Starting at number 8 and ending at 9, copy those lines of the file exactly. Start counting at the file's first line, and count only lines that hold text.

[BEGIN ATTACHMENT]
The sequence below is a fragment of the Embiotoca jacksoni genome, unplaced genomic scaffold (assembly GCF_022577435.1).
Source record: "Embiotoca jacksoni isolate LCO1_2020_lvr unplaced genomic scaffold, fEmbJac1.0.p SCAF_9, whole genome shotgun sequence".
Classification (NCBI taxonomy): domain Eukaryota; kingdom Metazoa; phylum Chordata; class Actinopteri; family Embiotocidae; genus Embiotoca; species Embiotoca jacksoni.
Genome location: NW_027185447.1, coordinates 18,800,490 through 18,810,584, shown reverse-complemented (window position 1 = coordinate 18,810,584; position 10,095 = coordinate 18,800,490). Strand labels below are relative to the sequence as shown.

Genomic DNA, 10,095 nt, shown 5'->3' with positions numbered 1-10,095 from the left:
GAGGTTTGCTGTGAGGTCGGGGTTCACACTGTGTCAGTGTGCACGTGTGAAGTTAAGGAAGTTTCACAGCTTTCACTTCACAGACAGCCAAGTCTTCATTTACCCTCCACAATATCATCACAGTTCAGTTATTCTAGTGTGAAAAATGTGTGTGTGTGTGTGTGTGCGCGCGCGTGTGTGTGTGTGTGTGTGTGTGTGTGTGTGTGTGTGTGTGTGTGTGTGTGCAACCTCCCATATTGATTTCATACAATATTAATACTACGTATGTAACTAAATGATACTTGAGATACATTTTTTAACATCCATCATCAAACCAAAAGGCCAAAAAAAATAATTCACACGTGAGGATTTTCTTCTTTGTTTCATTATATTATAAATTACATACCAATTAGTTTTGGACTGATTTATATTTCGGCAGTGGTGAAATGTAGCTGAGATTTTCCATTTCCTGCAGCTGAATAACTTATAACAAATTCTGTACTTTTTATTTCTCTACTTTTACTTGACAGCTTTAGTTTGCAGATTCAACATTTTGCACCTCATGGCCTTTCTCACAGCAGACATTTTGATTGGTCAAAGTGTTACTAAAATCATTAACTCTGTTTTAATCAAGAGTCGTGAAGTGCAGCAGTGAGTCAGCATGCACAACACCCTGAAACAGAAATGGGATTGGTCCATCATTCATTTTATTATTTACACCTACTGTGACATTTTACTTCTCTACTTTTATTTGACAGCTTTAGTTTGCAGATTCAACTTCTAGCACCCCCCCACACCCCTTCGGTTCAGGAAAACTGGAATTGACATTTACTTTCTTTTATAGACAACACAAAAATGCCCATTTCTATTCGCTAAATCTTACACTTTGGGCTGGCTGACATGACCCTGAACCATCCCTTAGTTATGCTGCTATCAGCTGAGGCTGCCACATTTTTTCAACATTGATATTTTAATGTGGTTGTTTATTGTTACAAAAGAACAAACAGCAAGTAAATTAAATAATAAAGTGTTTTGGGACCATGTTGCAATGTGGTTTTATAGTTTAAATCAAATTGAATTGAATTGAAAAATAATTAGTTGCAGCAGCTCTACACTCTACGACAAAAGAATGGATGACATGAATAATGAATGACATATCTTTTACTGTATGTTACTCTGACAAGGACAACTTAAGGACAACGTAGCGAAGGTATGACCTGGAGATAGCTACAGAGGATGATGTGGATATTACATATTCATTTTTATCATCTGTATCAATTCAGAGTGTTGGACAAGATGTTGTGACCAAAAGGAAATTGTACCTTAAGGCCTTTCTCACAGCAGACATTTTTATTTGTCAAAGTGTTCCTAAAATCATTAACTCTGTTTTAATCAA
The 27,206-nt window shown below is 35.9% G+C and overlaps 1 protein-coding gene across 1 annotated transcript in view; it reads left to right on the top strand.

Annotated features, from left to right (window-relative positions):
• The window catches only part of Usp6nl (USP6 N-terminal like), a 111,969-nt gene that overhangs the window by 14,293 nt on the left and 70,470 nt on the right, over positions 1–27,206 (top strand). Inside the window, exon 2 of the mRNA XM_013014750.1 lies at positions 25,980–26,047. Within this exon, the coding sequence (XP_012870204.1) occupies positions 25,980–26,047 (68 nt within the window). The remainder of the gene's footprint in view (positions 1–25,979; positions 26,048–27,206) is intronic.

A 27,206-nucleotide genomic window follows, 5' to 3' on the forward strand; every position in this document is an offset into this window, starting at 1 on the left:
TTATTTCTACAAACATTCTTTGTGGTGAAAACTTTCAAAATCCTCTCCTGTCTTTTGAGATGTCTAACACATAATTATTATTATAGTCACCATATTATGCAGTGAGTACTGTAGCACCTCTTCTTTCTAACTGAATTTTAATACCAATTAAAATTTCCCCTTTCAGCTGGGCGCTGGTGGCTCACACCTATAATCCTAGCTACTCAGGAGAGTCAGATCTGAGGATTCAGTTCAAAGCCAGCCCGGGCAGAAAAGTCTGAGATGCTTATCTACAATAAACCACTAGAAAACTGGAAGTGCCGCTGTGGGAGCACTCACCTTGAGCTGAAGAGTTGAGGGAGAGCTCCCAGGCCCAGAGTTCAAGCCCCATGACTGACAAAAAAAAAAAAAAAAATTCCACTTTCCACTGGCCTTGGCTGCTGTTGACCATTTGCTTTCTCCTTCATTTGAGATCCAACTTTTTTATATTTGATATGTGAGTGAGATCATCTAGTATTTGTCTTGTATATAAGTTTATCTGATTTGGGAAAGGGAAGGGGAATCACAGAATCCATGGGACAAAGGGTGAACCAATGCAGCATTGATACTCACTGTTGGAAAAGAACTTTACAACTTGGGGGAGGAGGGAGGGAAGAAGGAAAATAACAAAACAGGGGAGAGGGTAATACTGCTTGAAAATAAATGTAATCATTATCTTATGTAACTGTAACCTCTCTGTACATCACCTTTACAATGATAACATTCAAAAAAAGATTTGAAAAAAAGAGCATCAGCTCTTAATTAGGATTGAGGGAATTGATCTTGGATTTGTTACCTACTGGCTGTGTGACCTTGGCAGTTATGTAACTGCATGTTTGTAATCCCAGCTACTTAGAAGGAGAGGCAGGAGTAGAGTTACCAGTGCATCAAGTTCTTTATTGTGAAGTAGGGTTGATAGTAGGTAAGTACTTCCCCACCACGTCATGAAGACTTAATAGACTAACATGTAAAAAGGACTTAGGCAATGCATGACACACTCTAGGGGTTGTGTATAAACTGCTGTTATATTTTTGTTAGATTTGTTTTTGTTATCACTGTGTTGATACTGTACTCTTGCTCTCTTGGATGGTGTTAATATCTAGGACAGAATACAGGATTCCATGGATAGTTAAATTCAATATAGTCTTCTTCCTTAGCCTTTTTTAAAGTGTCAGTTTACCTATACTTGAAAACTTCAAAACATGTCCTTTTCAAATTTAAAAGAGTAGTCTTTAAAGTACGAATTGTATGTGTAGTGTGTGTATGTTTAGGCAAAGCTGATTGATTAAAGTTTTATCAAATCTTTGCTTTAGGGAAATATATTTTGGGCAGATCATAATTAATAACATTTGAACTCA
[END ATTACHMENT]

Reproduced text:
Annotated features, from left to right (window-relative positions):
• The window catches only part of Usp6nl (USP6 N-terminal like), a 111,969-nt gene that overhangs the window by 14,293 nt on the left and 70,470 nt on the right, over positions 1–27,206 (top strand). Inside the window, exon 2 of the mRNA XM_013014750.1 lies at positions 25,980–26,047. Within this exon, the coding sequence (XP_012870204.1) occupies positions 25,980–26,047 (68 nt within the window). The remainder of the gene's footprint in view (positions 1–25,979; positions 26,048–27,206) is intronic.